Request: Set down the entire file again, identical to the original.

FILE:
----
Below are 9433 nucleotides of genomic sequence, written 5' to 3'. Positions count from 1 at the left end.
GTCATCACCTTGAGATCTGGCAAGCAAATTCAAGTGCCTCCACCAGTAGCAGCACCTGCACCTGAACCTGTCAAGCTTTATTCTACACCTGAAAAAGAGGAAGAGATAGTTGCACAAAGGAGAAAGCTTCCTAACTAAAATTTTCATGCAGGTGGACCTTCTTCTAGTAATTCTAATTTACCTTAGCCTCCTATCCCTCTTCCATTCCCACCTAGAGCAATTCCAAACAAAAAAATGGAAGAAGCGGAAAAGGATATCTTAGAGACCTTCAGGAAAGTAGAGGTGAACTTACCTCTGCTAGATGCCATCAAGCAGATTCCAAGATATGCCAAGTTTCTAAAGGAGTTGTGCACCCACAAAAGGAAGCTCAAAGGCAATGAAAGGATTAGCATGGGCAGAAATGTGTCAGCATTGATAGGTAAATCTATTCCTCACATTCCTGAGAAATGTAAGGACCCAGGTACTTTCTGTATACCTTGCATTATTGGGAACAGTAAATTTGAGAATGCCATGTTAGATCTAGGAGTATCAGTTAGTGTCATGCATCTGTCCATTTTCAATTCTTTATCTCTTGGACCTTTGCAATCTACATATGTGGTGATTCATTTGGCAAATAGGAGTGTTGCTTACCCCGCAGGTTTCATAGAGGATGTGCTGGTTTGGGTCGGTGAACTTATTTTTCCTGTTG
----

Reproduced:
Below are 9433 nucleotides of genomic sequence, written 5' to 3'. Positions count from 1 at the left end.
GTCATCACCTTGAGATCTGGCAAGCAAATTCAAGTGCCTCCACCAGTAGCAGCACCTGCACCTGAACCTGTCAAGCTTTATTCTACACCTGAAAAAGAGGAAGAGATAGTTGCACAAAGGAGAAAGCTTCCTAACTAAAATTTTCATGCAGGTGGACCTTCTTCTAGTAATTCTAATTTACCTTAGCCTCCTATCCCTCTTCCATTCCCACCTAGAGCAATTCCAAACAAAAAAATGGAAGAAGCGGAAAAGGATATCTTAGAGACCTTCAGGAAAGTAGAGGTGAACTTACCTCTGCTAGATGCCATCAAGCAGATTCCAAGATATGCCAAGTTTCTAAAGGAGTTGTGCACCCACAAAAGGAAGCTCAAAGGCAATGAAAGGATTAGCATGGGCAGAAATGTGTCAGCATTGATAGGTAAATCTATTCCTCACATTCCTGAGAAATGTAAGGACCCAGGTACTTTCTGTATACCTTGCATTATTGGGAACAGTAAATTTGAGAATGCCATGTTAGATCTAGGAGTATCAGTTAGTGTCATGCATCTGTCCATTTTCAATTCTTTATCTCTTGGACCTTTGCAATCTACATATGTGGTGATTCATTTGGCAAATAGGAGTGTTGCTTACCCCGCAGGTTTCATAGAGGATGTGCTGGTTTGGGTCGGTGAACTTATTTTTCCTGTTG